A high-level political meeting on increased domestic funding for AIDS, tuberculosis and malaria, in Addis Ababa met on November 11-12, 2013
The African Union Commission (AUC) in collaboration with the Global Fund to Fight AIDS, TB and Malaria and the African Development Bank (AfDB) (http://www.afdb.org) will convene a high-level political meeting on increased domestic funding for AIDS, tuberculosis and malaria, in Addis Ababa from November 11-12, 2013.
The meeting will advocate for increased innovative domestic resource mobilization following renewed commitments in Abuja by Heads of State and Government this year in July and pledges to support the Global Fund’s fourth replenishment.
The response to AIDS, tuberculosis and malaria over the last three decades has mobilized unprecedented resources, commitment and action at the national, regional and global levels. However the results achieved and the progress made over the years in responding to these epidemics is not sustainable. African countries have relied heavily on external financing, leaving them vulnerable to the unpredictability of donor funds and often considerably weakening national ownership. Sub-Saharan Africa’s dependency on international funding has been especially stark, with over 60 per cent of investment coming from external sources. More innovative domestic resource mobilization is vital in effectively implementing the African Union Roadmap for Shared Responsibility and Global Solidarity on AIDS, TB and malaria (2012-2015) and related continental commitments.
The commitment of implementing countries to the fight against the diseases in the form of investing increasing amounts of domestic resources in their national health and disease programs is crucial for demonstrating country ownership and for the long-term sustainability of programs. It also demonstrates accountability and sends a strong message to donors that implementing countries are taking action to address their countries health and development challenges.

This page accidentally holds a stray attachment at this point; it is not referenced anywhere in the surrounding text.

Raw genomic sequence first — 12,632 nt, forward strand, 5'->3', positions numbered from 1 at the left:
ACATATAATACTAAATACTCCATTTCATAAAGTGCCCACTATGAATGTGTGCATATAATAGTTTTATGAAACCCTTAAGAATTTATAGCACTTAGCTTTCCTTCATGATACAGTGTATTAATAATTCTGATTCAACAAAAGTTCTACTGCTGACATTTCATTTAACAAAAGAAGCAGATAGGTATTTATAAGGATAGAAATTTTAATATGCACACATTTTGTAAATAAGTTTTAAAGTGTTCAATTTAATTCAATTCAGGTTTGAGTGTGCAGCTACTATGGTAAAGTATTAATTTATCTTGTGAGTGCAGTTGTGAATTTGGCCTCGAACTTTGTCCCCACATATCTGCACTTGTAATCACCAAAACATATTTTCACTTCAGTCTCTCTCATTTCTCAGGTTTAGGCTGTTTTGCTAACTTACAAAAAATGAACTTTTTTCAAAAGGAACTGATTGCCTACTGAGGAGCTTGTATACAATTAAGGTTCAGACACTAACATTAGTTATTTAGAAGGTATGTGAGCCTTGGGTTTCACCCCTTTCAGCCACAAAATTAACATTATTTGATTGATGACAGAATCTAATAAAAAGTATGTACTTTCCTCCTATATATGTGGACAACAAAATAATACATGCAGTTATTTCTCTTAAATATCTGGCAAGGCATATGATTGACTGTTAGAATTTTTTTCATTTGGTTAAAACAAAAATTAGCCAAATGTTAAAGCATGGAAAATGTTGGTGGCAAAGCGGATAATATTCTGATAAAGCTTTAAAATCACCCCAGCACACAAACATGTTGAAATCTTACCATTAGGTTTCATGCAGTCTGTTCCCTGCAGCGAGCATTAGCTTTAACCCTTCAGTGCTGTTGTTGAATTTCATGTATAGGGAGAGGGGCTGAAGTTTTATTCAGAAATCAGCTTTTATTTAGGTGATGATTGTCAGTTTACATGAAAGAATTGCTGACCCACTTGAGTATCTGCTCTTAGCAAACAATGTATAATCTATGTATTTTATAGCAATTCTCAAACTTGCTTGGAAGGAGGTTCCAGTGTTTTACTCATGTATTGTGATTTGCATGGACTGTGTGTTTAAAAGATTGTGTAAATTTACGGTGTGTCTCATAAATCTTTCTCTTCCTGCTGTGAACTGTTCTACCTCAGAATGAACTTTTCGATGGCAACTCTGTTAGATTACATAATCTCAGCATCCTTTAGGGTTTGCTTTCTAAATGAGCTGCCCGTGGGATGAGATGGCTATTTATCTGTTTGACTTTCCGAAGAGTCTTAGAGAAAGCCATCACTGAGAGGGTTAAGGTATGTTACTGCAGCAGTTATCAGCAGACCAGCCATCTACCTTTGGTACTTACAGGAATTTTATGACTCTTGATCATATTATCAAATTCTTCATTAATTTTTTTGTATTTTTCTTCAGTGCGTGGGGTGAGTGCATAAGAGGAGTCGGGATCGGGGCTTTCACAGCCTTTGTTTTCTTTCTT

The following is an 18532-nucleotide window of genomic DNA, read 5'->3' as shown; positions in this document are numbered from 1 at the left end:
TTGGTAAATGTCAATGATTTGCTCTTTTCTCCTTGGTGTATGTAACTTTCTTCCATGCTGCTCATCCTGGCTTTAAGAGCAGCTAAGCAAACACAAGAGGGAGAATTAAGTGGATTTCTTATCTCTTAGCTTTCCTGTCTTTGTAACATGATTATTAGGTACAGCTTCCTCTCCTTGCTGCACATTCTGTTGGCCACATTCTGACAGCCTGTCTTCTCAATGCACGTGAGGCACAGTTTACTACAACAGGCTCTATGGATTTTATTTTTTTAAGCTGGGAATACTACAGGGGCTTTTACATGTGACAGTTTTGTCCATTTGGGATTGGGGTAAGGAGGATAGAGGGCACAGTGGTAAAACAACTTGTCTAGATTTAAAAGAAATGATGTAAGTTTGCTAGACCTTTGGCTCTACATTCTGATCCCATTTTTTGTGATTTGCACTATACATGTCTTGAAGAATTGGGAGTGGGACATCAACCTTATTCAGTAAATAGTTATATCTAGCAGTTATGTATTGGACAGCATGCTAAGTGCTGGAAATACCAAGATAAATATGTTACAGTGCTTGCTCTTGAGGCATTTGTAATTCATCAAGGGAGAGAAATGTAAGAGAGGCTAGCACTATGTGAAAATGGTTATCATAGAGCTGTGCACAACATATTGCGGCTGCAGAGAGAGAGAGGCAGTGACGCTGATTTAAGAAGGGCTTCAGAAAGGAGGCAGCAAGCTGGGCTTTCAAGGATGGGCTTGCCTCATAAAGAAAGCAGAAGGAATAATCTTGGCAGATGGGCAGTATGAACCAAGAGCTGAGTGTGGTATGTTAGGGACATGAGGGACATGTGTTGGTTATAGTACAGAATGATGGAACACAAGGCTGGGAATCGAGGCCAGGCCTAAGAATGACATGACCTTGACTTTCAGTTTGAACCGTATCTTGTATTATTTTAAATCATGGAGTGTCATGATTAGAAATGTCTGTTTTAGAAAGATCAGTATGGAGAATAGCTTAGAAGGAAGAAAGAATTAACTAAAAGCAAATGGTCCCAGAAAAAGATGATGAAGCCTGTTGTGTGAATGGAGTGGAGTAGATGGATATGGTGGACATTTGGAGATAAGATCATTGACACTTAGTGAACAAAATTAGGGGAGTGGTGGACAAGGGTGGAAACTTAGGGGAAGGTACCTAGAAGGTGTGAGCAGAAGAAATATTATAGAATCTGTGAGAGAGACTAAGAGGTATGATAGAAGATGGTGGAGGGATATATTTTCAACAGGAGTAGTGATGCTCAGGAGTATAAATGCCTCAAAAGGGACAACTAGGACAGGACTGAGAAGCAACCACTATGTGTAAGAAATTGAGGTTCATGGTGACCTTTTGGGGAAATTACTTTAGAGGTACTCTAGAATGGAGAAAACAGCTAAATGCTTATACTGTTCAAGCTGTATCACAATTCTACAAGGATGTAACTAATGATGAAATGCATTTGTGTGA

Pledges from African Union Member States can provide an opportunity to help secure a fully funded Global Fund, which in turn is a guarantee for implementing countries to receive sufficient and predictable funding in order to reach the Millennium Development Goals and win the fight against the three pandemics.
These commitments are all the more crucial as we stand at a key historic moment: it is now within our grasp to turn the three epidemics into low-level epidemics, virtually control them, and remove them as threats to public health if we intensify our efforts. The global community has secured the science, acquired the requisite experience and understands the high impact interventions that will sustain the results.